Tracking Sleep Stages: Are You Getting Enough Deep Sleep?

Submitted by the Metagenics Marketing Team

For optimal health, most adults should aim for about seven to nine hours of sleep per night. Maybe you’re well within that range—but are you getting enough deep sleep?1

When your head hits the pillow, it takes some time to get into the deep sleep stage, and if you have poor sleep quality, you may not be getting the deep sleep you need to feel well-rested in the morning. If you're curious about why deep sleep is important for your health and wellbeing, you might want to get a better understanding of your sleep patterns and learn how to track those deep sleep cycles.

Our sleep cycles: what is NREM and REM sleep?

Our brain cycles through two types of sleep in a typical night: Non-rapid eye movement sleep (NREM) and rapid eye movement sleep (REM).2

We generally begin our sleep cycle by going through the stages of NREM sleep before moving into a short period of REM sleep. NREM sleep consists of three separate stages, known as N1, N2 and N3. Each stage is linked to different types of brain activity, with N3 being where we experience deep sleep. During REM sleep, our eyes move rapidly from side to side with the eyelids closed.2 Dreams typically occur during REM sleep, as well. Then the cycle repeats until we’ve gotten a full night’s rest. We cycle through these stages about 4 to 6 times each night, averaging 90 minutes for each cycle.1

But to understand when we’re getting that important deep sleep and how to track it, we need to delve into the three sleep stages that occur during NREM.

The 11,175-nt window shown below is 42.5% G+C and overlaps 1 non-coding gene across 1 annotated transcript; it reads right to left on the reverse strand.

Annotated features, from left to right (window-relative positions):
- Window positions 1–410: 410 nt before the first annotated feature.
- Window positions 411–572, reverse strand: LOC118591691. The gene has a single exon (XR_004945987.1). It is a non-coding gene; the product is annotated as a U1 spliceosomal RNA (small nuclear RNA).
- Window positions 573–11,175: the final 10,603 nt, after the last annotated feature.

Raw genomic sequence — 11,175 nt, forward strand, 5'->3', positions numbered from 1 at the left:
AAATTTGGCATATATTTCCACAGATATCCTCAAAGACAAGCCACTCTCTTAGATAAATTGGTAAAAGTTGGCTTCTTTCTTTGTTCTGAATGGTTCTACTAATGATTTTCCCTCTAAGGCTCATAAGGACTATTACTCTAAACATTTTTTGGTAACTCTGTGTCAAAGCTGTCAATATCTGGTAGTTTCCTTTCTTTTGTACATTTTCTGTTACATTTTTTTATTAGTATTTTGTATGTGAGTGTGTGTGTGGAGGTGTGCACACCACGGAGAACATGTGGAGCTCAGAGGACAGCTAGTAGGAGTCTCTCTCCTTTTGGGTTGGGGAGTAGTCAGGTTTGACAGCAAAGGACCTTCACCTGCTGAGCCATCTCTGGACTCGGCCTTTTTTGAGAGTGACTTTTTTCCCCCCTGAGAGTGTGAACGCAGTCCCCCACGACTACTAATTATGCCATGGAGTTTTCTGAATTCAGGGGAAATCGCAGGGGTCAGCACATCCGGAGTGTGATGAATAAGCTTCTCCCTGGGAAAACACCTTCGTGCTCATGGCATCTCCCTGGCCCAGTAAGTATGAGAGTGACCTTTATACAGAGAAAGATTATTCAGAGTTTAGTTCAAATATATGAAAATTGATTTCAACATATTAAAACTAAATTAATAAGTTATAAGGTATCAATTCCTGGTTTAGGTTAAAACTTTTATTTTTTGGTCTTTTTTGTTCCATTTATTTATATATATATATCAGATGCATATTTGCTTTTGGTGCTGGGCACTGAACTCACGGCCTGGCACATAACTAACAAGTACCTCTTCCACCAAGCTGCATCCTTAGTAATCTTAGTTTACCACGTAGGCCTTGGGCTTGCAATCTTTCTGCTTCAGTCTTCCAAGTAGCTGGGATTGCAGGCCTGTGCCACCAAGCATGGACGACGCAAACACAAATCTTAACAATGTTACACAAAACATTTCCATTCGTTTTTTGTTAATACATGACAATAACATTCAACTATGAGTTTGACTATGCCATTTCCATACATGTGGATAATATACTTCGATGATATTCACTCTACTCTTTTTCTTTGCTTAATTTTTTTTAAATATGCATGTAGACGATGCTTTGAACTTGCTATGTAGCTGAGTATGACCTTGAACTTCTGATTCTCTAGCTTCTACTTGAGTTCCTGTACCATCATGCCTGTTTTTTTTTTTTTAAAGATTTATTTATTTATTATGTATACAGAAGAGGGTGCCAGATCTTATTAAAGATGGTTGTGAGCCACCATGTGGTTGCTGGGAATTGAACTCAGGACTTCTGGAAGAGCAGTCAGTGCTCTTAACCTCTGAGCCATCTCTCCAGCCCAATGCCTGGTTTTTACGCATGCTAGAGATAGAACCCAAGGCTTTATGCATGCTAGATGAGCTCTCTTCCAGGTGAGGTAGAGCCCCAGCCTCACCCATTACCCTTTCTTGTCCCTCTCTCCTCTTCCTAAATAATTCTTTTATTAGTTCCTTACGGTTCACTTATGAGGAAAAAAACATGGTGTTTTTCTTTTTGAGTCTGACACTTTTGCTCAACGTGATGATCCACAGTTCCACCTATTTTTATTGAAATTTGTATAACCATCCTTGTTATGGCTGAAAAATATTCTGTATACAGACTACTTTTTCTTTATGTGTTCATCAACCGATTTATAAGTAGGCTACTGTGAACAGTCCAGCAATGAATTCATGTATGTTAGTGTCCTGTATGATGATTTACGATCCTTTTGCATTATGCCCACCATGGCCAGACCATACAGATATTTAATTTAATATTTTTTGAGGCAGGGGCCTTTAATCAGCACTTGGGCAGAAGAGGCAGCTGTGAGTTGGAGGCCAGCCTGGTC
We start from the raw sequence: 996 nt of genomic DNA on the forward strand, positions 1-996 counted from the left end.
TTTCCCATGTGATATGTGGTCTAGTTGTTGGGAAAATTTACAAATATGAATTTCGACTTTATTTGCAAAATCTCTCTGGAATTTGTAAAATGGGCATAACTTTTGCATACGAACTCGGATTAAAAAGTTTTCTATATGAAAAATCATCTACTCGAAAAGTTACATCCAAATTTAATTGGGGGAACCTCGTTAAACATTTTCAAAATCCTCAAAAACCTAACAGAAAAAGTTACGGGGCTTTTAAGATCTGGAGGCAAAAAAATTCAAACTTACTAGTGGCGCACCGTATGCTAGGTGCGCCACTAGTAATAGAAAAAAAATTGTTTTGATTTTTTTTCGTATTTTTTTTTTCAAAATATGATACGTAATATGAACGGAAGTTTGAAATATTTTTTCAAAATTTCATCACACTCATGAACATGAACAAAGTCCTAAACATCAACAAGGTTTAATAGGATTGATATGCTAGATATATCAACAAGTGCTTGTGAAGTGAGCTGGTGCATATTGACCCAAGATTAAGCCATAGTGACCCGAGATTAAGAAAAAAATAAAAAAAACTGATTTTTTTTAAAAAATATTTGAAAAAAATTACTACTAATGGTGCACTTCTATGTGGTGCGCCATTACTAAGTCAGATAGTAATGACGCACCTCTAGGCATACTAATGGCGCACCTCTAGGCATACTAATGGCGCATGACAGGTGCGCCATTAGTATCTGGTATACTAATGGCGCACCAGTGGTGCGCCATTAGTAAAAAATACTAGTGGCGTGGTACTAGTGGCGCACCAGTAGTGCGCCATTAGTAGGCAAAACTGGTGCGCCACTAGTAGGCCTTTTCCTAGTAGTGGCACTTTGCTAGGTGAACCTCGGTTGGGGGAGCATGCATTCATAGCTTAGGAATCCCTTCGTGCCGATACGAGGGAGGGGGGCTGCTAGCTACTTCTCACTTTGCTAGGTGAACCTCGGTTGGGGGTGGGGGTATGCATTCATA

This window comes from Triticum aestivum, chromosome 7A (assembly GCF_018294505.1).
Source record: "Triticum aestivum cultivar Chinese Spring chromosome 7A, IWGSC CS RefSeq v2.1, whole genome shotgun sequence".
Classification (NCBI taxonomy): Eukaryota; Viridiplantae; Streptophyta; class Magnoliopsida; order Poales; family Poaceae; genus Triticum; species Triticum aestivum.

What are the stages of sleep?

Let’s break down what’s happening in the brain and body during the three stages of sleep:

  • Stage 1 is the initial phase of sleep, lasting 5 to 10 minutes. It involves light sleep with a slower heart rate, breathing, and eye movements. Muscles are relaxed, and occasional twitches may occur. Brain waves are also slow. This stage is not particularly deep, making you more prone to waking up.2
  • Stage 2 is the period of light sleep before deep sleep. Your heart rate and breathing grow even slower. Your body temperature lowers and muscles continue to relax.1,2 Eye movements stop. Stage 2 includes only brief spells of electrical activity in the brain. You spend more time here than in any other NREM sleep stage. Stage 2 sleep prepares you for deep sleep and accounts for roughly 50% of the sleep cycle.3
  • Stage 3 is deep sleep, also known as delta sleep, slow wave sleep, or N3 sleep. During this stage, your heart rate and breathing slow to the lowest levels that occur all night. Your muscles continue to relax as well, and your brain waves grow even slower.1 Deep sleep takes place for a longer period early in the night and becomes shorter as you progress through the sleep cycle. It lasts 45 to 90 minutes initially and accounts for roughly 13-24% of our total sleep.3

What are the benefits of deep sleep?